into the world,
determined to do
the only thing you could do–
determined to save
the only life you could save.

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Canadian Art – Dominik J Modlinski – Part II

In the words of one writer, “Dominik Modlinski’s numerous wilderness expeditions have encompassed his physical experience of the land and sense of adventure, which in turn has inspired his work. He has done several trips across the Rockies. Artistically, the majestic mountains of Kluane National Park are as much of an inspiration to Dominik as the landscape of Algoma and Lake Superior country.”

Below – “Coastal Blues”; “Northern Fire”; “Fall in Nahanni Range”; “Summer Heat”; “Alpine Tundra (Quebec)”; “Above Mantuska Glacier (Alaska)”; “Autumn Journey (Yukon).”

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Musings in Autumn: Edward Abbey

“Within minutes my 115-mile walk through the desert hills becomes a thing apart, a disjunct reality on the far side of a bottomless abyss, immediately beyond physical recollection.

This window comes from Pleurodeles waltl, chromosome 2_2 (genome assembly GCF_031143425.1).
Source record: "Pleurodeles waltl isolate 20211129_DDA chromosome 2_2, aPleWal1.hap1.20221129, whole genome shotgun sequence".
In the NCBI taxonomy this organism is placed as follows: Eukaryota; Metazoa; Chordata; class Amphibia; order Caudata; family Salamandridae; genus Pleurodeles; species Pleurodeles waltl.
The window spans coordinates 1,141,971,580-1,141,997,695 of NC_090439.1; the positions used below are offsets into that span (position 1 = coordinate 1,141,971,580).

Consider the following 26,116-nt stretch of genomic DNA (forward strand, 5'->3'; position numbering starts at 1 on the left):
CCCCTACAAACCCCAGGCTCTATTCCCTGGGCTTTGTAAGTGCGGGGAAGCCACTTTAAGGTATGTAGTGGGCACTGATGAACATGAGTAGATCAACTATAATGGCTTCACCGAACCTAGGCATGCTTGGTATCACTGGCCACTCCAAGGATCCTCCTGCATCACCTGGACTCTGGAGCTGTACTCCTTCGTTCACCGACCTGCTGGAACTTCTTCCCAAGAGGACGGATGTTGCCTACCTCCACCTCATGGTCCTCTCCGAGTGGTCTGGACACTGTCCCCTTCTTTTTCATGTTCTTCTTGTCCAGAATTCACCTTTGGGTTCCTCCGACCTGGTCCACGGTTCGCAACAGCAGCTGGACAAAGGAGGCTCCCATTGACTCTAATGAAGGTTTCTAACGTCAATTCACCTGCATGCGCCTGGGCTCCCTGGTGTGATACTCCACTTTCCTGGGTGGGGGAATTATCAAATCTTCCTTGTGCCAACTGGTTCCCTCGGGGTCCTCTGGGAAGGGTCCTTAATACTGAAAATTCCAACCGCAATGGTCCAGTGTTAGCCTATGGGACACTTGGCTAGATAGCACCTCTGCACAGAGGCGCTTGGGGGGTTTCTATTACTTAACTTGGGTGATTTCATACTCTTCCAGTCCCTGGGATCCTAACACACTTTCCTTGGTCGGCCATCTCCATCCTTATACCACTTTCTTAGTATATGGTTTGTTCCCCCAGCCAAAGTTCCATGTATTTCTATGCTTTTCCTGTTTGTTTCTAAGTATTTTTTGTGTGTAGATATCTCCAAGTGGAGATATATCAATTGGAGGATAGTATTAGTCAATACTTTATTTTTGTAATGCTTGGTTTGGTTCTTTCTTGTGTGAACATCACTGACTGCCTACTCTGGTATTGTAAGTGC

But it’s all still there in my heart and soul. The walk, the hills, the sky, the solitary pain and pleasure—they will grow larger, sweeter, lovelier in the days to come, like a treasure found and then, voluntarily, surrendered. Returned to the mountains with my blessing. It leaves a golden glowing on the mind.”

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Canadian Art – Dominik J Modlinski – Part III

Artist Statement: “Living and painting on location for several days is in my view mandatory for creating a successful studio work. Working on it from photographs cannot be a very successful undertaking. It’s just a reproduction. When you live and work right on the spot, when you’re experiencing the weather changes, the animals that travel (lots of times it’s a grizzly that travels right beside… in front of my easel), you really learn to feel the land, that particular mountain, that particular river or forest. So later on in my studio, it’s like being in a library. I’m able to pull the senses, the smell of the location and remember how it felt and I’m able to apply that into the brushstroke. The brushstroke is a representation of how an artist feels at that given moment. It is one of the most difficult challenges: to be able to recreate that feeling that you have when you are in the field later on in the studio work.”

Below – “Moon Lake (Alaska)”; “Fields of Kluane”; “Colorado Tundra”; “Alpine Heights”; “Colorado Dream”; “Overlooking Kluane Lake – Yukon”; “Veil of Light.”